Glenn Joseph Lea
I'm a Canadian based in Berlin, Germany. My day job is a Technical Writer in the API space. I write about topics such as technology, usability, creative writing and Canadian history. All views mine. I tweet at @glennjlea. Read more about me here or at LinkedIn.
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Michael Servetus and the Socinians
William Tyndale
John Ware
Who was John Ware?

For those who don’t know the story of Mr. John Ware, he rightly deserves his reputation. His cowboy skills were legendary and contrary to the popular Hollywood image of cowboys, he was a gentleman. He led an honest, moral life and was a loving father. His work as a cowboy was extremely difficult. The working conditions were hard. In those days, if he was injured or disabled he could expect not much in the way of assistance.

A cowboy’s work is never done

What was the work of a cowboy anyway? They were responsible for the well-being of the herd of cattle under their care. They were responsible for taking herds from ranches to ranches, if they were sold to another rancher. They had to keep them fed and protected as they grazed. Sometimes they had to move them to new pastureland for better feeding. And they had to be tough enough to protect the herds from poachers and more usually from wild animals. In the days when fences were unheard of in the western plains, they had to keep cattle from wandering away from the main herd.

Herding cattle on a cattle drive

Herding cattle on a cattle drive. Source: Wikipedia

Cattle drive to Alberta

John Ware was born into slavery in 1845 before the civil war. During the emancipation he was granted his freedom and moved to Texas where he learned the tough life of a cattle hand - a cowboy. At over 6 feet tall and weighing a strong 230 lbs, he took to his tasks easily and became very proficient at handling great herds of cattle. He went on cattle drives which were essentially bringing product to the purchasers. Ranchers bought hundreds of head of cattle from suppliers in Texas (presumably Texas Longhorns that could survive long drives through arid land) and it was the job of Cowboys to deliver them. Eventually, in 1882, he made his way to Idaho where at the age of 37 he joined a cattle drive bringing a herd of cattle across the border to a buyer in Alberta.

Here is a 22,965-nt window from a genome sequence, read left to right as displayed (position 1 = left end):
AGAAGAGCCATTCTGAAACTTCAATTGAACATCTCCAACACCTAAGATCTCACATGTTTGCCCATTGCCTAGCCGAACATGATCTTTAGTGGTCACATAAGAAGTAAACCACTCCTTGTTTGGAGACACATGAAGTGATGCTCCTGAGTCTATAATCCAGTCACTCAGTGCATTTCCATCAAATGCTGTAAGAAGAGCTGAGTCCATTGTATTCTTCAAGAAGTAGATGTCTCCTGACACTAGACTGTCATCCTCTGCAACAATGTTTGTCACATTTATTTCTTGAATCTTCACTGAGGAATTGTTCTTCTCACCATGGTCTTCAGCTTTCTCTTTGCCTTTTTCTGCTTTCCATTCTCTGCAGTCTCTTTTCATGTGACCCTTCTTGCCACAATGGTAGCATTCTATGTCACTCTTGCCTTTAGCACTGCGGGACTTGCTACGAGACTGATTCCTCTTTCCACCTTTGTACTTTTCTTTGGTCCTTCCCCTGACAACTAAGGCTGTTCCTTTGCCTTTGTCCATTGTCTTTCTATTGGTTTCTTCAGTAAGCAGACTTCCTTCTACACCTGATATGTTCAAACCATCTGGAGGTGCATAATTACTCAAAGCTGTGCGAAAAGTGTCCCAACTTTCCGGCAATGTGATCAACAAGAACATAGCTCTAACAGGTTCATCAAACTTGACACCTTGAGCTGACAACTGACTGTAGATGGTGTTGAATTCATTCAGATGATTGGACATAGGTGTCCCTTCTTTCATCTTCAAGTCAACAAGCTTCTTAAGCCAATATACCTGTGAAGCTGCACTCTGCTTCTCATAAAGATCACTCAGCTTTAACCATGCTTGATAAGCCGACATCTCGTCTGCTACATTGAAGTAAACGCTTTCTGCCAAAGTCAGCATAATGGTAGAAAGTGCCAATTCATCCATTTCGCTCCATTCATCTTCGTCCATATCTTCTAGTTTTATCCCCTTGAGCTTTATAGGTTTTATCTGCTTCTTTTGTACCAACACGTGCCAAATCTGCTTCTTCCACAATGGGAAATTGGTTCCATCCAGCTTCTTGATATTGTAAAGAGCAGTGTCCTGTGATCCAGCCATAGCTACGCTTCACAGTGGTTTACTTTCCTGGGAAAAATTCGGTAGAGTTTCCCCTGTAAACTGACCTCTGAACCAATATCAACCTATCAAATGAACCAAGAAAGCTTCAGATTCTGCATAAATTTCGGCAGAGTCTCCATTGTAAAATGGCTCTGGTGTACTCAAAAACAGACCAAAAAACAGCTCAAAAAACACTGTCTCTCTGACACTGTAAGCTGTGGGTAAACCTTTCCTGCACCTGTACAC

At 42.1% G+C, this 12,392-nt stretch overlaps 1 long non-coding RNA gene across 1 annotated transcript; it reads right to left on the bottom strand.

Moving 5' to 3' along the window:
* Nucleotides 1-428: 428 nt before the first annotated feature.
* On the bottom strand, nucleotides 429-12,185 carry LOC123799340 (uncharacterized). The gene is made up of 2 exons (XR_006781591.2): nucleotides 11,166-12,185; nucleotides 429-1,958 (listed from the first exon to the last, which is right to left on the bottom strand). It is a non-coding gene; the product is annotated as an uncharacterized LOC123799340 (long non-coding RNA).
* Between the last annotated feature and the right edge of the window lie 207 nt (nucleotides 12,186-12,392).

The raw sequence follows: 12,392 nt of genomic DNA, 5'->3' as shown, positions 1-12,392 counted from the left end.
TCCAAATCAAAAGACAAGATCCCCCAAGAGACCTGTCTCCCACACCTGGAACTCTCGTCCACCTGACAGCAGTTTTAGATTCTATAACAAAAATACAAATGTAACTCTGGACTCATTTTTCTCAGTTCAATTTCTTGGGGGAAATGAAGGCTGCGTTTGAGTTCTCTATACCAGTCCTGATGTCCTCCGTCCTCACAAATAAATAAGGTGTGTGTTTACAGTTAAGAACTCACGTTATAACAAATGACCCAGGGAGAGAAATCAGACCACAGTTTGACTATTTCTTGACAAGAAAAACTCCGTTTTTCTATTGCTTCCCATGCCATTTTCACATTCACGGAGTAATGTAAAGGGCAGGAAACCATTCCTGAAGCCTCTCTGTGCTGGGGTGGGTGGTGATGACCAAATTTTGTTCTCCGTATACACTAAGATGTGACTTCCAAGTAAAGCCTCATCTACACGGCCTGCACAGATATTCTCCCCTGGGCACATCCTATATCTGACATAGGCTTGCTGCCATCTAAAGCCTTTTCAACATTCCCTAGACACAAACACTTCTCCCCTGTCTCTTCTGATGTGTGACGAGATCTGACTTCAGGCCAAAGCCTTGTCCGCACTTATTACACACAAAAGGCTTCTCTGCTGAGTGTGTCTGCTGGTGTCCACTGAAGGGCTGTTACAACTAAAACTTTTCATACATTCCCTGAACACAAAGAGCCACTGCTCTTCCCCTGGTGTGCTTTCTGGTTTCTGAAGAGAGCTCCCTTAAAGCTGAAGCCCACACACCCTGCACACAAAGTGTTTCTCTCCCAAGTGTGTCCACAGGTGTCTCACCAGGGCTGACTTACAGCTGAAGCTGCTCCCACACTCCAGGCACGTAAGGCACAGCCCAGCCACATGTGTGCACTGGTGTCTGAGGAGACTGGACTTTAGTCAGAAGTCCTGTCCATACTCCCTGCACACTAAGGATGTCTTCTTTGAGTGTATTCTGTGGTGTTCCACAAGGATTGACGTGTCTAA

I learned a few lesser known facts about cattle drives from Nettie Ware.

For instance, part of a cowboy’s job during a cattle drive was to ensure the cattle didn’t stray off or turn back. The herd of cattle is basically running, depending on the size of the herd, it would have numbered in the hundreds. To keep these cattle going the right direction, it was important that the lead cattle head in the direction the cattlemen wanted them to go. It wasn’t quite like herding cats, but in a wide open land, it was not an easy task. One tactic was to fire a shot just in front of the lead cattle to make them turn, being careful not to injure them. If that didn’t work, the cowboy had to run in front of theses cattle and force them to turn using the horse - a very dangerous and life threatening act if the steer didn’t behave.

Herd of cattle in Montana in the late 1800s.

Herd of cattle in Montana in the late 1800s. Source: Wikipedia

This example was typical of the tasks John Ware had to do did during the cattle drive north to Canada.

Of course, his work wasn’t done at the end of the day. During the night he had to keep watch for rustlers (people who steal cattle) and wolfs who were more likely to attack the herd as they grazed.

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